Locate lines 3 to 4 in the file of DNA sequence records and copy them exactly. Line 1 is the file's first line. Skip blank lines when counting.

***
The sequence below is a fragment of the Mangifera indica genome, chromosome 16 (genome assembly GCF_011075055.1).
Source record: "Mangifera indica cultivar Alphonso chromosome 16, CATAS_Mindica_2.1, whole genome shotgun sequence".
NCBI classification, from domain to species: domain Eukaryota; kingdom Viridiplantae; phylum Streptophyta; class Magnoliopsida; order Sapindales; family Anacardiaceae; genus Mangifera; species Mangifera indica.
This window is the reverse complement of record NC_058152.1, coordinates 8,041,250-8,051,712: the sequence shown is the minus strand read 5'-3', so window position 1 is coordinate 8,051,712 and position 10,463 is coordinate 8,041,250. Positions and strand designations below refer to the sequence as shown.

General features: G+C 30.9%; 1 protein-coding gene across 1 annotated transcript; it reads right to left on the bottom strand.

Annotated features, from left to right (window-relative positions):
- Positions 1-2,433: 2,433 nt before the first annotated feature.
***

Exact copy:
NCBI classification, from domain to species: domain Eukaryota; kingdom Viridiplantae; phylum Streptophyta; class Magnoliopsida; order Sapindales; family Anacardiaceae; genus Mangifera; species Mangifera indica.
This window is the reverse complement of record NC_058152.1, coordinates 8,041,250-8,051,712: the sequence shown is the minus strand read 5'-3', so window position 1 is coordinate 8,051,712 and position 10,463 is coordinate 8,041,250. Positions and strand designations below refer to the sequence as shown.